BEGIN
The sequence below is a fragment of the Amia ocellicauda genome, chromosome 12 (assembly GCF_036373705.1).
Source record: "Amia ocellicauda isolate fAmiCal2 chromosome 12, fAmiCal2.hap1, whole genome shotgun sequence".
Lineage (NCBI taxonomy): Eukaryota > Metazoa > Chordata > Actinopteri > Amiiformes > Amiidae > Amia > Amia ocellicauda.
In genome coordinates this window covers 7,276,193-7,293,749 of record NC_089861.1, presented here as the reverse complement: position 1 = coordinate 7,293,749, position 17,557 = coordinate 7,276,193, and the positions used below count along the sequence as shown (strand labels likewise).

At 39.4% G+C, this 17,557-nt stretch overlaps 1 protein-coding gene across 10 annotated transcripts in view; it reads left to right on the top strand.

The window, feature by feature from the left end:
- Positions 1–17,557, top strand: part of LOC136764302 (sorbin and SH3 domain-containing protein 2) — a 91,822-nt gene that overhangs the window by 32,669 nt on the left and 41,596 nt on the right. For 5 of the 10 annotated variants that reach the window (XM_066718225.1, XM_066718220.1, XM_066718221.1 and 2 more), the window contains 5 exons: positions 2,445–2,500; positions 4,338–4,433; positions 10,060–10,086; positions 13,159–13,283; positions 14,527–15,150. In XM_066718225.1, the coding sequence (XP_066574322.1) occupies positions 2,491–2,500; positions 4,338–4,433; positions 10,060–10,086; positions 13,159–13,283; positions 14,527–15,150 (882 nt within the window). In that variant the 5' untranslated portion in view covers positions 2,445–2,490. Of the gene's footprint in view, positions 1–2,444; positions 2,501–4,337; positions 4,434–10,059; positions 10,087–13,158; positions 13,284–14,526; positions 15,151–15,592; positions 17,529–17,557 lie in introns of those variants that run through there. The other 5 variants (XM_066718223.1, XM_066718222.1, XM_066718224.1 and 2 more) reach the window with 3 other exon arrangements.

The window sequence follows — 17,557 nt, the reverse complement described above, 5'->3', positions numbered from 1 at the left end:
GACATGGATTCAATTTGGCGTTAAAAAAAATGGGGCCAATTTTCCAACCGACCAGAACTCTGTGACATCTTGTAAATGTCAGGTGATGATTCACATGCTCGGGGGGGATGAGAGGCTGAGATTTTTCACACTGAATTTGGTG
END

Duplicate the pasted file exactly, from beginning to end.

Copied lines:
The sequence below is a fragment of the Amia ocellicauda genome, chromosome 12 (assembly GCF_036373705.1).
Source record: "Amia ocellicauda isolate fAmiCal2 chromosome 12, fAmiCal2.hap1, whole genome shotgun sequence".
Lineage (NCBI taxonomy): Eukaryota > Metazoa > Chordata > Actinopteri > Amiiformes > Amiidae > Amia > Amia ocellicauda.
In genome coordinates this window covers 7,276,193-7,293,749 of record NC_089861.1, presented here as the reverse complement: position 1 = coordinate 7,293,749, position 17,557 = coordinate 7,276,193, and the positions used below count along the sequence as shown (strand labels likewise).

At 39.4% G+C, this 17,557-nt stretch overlaps 1 protein-coding gene across 10 annotated transcripts in view; it reads left to right on the top strand.

The window, feature by feature from the left end:
- Positions 1–17,557, top strand: part of LOC136764302 (sorbin and SH3 domain-containing protein 2) — a 91,822-nt gene that overhangs the window by 32,669 nt on the left and 41,596 nt on the right. For 5 of the 10 annotated variants that reach the window (XM_066718225.1, XM_066718220.1, XM_066718221.1 and 2 more), the window contains 5 exons: positions 2,445–2,500; positions 4,338–4,433; positions 10,060–10,086; positions 13,159–13,283; positions 14,527–15,150. In XM_066718225.1, the coding sequence (XP_066574322.1) occupies positions 2,491–2,500; positions 4,338–4,433; positions 10,060–10,086; positions 13,159–13,283; positions 14,527–15,150 (882 nt within the window). In that variant the 5' untranslated portion in view covers positions 2,445–2,490. Of the gene's footprint in view, positions 1–2,444; positions 2,501–4,337; positions 4,434–10,059; positions 10,087–13,158; positions 13,284–14,526; positions 15,151–15,592; positions 17,529–17,557 lie in introns of those variants that run through there. The other 5 variants (XM_066718223.1, XM_066718222.1, XM_066718224.1 and 2 more) reach the window with 3 other exon arrangements.

The window sequence follows — 17,557 nt, the reverse complement described above, 5'->3', positions numbered from 1 at the left end:
GACATGGATTCAATTTGGCGTTAAAAAAAATGGGGCCAATTTTCCAACCGACCAGAACTCTGTGACATCTTGTAAATGTCAGGTGATGATTCACATGCTCGGGGGGGATGAGAGGCTGAGATTTTTCACACTGAATTTGGTG